The Name of This Book is Secret by Pseudonymous Bosch

The Name of this Book is SecretReading level: 5.3
Lexile: 810
Series: Secret book 1
Genre: Adventure, humor
ELL-Friendly: No
Library recommendation: Middle school

Goodreads summary:

Warning: this description has not been authorized by Pseudonymous Bosch. As much as he’d love to sing the praises of his book (he is very vain), he wouldn’t want you to hear about his brave 11-year old heroes, Cass and Max-Ernest. Or about how a mysterious box of vials, the Symphony of Smells, sends them on the trail of a magician who has vanished under strange (and stinky) circumstances. And he certainly wouldn’t want you to know about the hair-raising adventures that follow and the nefarious villains they face. You see, not only is the name of this book secret, the story inside is, too. For it concerns a secret. A Big Secret.

I may have overlooked this entire series had an 8th grader at my student teaching placement not pointed it out to me. If the description and title look a little wacky, you’re right. The Name of This Book is Secret was pretty fun, not to mention snarky. It compares to The Series of Unfortunate Events by Lemony Snicket with the author’s coming through to interject explanations along with abundant danger and mystery.

This story is geared towards younger middle school/upper elementary, yet the lexile range is fairly high, making it not very well suited for ELLs. The vocabulary is pretty sophisticated although the plot itself is not. I think that this whole series could appeal to kids who are reluctant readers if they aren’t below the 5th grade reading level.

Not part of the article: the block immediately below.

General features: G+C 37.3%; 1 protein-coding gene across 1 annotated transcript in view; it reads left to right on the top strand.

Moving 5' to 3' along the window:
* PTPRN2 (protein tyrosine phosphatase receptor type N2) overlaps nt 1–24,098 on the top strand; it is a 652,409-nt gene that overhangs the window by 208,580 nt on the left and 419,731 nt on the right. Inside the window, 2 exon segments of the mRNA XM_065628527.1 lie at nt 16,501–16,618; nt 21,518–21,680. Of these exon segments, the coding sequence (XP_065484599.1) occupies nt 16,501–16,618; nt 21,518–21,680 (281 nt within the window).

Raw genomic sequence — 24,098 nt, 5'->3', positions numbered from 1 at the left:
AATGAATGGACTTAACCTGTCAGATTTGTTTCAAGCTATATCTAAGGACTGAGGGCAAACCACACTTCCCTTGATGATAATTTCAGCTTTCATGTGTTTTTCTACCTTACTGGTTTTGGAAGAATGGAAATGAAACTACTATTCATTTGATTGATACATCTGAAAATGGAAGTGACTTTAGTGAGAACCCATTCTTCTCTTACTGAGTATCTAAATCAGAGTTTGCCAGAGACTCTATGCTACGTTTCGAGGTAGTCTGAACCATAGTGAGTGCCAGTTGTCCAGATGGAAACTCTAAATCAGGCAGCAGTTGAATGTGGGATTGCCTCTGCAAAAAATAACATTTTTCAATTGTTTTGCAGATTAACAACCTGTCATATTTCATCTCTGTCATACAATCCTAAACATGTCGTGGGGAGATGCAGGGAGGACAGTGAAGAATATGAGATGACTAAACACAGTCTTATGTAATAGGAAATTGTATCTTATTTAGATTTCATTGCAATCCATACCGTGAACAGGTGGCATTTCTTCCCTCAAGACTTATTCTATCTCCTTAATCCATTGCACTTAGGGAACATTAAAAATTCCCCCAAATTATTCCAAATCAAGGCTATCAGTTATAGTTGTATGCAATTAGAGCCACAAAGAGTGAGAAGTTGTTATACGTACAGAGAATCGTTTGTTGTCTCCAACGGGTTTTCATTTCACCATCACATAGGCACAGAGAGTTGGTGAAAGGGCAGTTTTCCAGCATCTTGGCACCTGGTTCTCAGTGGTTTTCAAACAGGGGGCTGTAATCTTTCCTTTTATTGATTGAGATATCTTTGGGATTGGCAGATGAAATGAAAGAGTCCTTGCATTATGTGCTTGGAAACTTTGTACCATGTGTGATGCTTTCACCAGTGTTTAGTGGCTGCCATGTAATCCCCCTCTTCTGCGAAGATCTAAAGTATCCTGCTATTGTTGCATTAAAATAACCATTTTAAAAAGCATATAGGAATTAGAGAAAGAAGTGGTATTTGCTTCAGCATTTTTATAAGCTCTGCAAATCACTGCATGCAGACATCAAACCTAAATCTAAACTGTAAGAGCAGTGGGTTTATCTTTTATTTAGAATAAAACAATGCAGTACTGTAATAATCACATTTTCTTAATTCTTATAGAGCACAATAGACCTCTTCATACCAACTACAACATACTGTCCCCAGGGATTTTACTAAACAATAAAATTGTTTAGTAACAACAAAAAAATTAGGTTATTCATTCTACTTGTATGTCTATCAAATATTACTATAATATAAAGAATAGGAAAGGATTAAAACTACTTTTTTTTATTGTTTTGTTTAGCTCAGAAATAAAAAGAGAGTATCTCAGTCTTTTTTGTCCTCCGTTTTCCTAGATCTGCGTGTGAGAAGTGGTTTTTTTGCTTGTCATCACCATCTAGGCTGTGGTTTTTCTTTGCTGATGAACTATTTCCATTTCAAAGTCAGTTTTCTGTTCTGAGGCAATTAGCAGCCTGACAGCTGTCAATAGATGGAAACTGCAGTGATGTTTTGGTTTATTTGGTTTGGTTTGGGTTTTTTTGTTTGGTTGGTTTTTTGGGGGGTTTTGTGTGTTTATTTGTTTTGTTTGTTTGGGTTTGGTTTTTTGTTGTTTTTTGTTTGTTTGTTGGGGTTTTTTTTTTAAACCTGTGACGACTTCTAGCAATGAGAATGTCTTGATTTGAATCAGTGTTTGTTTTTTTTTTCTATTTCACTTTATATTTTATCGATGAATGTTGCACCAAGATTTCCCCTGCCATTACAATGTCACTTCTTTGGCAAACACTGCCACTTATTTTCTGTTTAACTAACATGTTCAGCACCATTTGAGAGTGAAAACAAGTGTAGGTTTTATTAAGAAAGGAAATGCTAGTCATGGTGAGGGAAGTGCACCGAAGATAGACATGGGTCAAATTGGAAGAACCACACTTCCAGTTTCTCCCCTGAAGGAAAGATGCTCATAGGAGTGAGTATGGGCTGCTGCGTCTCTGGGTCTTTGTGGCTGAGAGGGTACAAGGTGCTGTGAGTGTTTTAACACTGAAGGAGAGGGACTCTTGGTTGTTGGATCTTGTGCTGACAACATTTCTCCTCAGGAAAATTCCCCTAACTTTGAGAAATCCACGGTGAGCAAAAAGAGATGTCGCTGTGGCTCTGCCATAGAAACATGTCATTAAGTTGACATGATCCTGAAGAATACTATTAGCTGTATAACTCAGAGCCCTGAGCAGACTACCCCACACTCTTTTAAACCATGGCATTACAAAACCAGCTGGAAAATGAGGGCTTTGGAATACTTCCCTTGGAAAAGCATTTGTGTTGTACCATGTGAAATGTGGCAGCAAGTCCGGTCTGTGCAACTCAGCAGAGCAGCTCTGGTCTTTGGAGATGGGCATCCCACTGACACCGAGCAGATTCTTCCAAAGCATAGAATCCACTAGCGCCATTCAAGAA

I decided about half way through this book that I wouldn’t continue with the series. I’ve been bored with middle level YA lately, but I am still interested in how the rest of the stories play out. There’s just 1000000 more books I’d rather read. That said, the Cass/Max-Earnest duo is excellent. (Unfortunately Max-Earnest seems to have no similarities to Max Ernst.) They are unlikely friends, and they’re not perfect. However, they find ways to overcome their differences. And of course our villains are excellent. Very mysterious. 😉 This story teaches loyalty and bravery and does so in a clever way.

I’d recommend this book to (like I said) reluctant readers, kids with a good sense of humor, and those who like adventure/mystery.

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